You’d think that with a name like that, you’d be safe, would you not? But it turns out, Android phones are easily hackable through MMS messages containing a certain type of video file. Through this hack, anyone who has your phone number can essentially get a hold of your phone. Literally.
The project implies sending encrypted command codes which can trigger specific functions on your phone. Hackers could easily take a selfie (which would not technically be a selfie anymore) of you. If you don’t remember, MMS stands for multimedia messages, and implies sending images or videos restricted to a certain size via the instant messaging service offered by your cellular provider.
Of course, to do this, you have the exploit the coding of Google’s Android to the limit. But it works. It was discovered by Joshua Drake, the vice president of Zimperium, a mobile security firm which specializes in finding inherent flaws in mobile devices across all platforms and exploiting them. Why do they do this?
Well, there’s a catch. Would you rather the hackers do and not tell anyone, or Zimperium, or other companies like them, and immediately make a case about it which would probably prompt the makers of the OS to upgrade its security? In the former case, nobody would know that people are able to search through your phone freely.
The Stagefright component of Android is the culprit here. Its function is related to multimedia files received in messages. When you get a video MMS, you have to click it, download the video in your preinstalled browser, and then play it through the phone’s default player. Now, if the video were to be specifically designed to hack your phone, this would trigger a specific set of commands letting he who sent the message control our phone.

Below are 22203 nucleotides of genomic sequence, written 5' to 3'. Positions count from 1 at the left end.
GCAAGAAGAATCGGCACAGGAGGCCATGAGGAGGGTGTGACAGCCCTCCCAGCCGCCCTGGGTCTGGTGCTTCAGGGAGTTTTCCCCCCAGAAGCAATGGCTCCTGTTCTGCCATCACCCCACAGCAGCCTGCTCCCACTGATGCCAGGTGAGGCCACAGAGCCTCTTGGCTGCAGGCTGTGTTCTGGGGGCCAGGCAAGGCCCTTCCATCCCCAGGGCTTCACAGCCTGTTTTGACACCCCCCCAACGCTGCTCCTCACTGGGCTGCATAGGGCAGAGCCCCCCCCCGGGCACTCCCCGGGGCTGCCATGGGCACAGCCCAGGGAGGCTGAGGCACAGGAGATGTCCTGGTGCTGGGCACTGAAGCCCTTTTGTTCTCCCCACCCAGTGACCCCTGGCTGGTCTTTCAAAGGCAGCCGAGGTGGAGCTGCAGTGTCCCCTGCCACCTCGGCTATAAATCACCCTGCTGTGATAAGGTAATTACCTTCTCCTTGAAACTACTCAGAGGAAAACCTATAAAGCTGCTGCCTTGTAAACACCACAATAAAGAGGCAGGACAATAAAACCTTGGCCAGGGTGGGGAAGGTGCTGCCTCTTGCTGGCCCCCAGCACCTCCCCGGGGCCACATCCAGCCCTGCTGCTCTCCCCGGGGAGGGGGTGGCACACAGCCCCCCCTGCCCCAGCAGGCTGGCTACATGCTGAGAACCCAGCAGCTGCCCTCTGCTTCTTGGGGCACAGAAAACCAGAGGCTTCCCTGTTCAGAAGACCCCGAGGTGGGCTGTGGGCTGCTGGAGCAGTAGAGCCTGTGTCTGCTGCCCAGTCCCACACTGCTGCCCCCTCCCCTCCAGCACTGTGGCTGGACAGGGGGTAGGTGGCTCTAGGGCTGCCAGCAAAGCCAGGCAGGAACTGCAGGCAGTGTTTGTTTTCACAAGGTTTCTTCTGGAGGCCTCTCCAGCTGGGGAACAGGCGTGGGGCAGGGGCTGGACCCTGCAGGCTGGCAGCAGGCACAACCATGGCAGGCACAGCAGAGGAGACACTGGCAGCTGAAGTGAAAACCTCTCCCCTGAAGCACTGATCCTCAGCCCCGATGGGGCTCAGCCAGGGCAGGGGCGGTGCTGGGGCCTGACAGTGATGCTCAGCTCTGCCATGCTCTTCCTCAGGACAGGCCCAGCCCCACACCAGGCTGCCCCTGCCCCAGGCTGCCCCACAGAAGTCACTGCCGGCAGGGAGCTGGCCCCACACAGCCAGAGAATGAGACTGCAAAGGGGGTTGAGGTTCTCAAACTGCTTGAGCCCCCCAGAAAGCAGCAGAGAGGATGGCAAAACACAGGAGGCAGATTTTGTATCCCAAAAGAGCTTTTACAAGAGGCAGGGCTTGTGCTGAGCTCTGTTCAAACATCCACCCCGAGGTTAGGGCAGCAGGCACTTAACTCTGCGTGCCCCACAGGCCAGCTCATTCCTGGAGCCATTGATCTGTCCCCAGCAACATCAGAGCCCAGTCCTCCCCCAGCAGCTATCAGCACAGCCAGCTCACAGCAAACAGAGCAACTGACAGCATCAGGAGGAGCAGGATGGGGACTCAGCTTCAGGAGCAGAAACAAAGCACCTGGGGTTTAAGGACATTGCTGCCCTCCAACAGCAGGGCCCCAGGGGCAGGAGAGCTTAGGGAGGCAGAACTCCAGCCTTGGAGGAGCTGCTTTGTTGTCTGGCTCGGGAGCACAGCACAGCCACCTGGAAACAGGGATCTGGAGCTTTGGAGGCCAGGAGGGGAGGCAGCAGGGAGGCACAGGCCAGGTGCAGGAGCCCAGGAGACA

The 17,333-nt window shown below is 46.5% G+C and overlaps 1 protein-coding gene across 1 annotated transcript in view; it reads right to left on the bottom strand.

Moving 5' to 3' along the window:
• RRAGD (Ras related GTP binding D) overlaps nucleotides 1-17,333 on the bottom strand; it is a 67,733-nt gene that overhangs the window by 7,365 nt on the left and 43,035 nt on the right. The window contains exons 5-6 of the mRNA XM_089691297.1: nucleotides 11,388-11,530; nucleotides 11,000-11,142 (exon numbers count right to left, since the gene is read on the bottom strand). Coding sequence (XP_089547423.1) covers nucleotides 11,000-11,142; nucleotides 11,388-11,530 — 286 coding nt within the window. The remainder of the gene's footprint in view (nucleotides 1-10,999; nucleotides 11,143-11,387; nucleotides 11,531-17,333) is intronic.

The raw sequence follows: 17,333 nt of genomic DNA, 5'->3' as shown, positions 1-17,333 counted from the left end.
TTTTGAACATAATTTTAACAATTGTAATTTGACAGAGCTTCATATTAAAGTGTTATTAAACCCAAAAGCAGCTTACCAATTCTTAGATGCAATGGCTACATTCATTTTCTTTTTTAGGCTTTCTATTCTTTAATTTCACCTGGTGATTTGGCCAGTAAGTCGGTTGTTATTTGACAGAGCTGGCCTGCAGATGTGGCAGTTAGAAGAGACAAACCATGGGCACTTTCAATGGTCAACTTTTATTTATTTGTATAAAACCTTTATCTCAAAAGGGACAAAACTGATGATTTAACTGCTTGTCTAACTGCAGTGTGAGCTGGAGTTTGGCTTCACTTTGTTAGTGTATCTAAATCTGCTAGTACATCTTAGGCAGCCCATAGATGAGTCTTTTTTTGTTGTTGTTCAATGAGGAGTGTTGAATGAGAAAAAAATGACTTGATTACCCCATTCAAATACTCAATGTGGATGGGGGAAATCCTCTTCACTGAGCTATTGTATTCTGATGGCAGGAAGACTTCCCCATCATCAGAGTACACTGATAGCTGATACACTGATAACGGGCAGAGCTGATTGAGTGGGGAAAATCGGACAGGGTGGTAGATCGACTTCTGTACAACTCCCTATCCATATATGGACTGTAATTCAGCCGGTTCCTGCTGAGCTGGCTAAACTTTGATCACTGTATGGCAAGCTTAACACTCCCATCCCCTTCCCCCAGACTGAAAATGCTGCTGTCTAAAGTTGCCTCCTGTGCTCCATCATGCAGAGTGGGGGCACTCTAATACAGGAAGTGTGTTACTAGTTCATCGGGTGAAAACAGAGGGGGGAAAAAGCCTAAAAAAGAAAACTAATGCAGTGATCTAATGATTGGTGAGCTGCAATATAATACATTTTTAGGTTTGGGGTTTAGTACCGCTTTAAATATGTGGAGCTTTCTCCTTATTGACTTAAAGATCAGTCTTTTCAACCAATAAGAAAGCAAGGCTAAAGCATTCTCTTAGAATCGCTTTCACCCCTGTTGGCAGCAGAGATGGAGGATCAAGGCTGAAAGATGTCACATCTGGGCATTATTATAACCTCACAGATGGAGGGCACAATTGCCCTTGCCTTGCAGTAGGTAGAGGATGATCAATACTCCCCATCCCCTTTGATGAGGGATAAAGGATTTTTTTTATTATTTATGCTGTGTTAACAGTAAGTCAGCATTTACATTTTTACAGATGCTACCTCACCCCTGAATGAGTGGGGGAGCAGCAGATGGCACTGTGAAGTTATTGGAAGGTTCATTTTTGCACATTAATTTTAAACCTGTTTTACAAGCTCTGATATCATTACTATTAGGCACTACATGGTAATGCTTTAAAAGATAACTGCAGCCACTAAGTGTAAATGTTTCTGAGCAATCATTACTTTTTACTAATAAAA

The example that Drake gives is that supposedly someone sends you one of these messages at night. You don’t even need to see the message. If it’s automatically downloaded (as most phones do) than he will have access. He can subsequently silence your ringtone, and then delete the message. When you wake up and realize it’s 10 AM and you’re late for work, you’ll see your phone is on silent, and won’t know why.
Pretty frightening, isn’t it? Apparently, the possibilities are endless for the hacker, once the message has been downloaded into your phone. No matter what Android phone.
Google has proceeded to thank Joshua Drake for the notification, and has already sent all its official partners patches so as to fix this problem. Have you received yours?
Image source: staticworld.net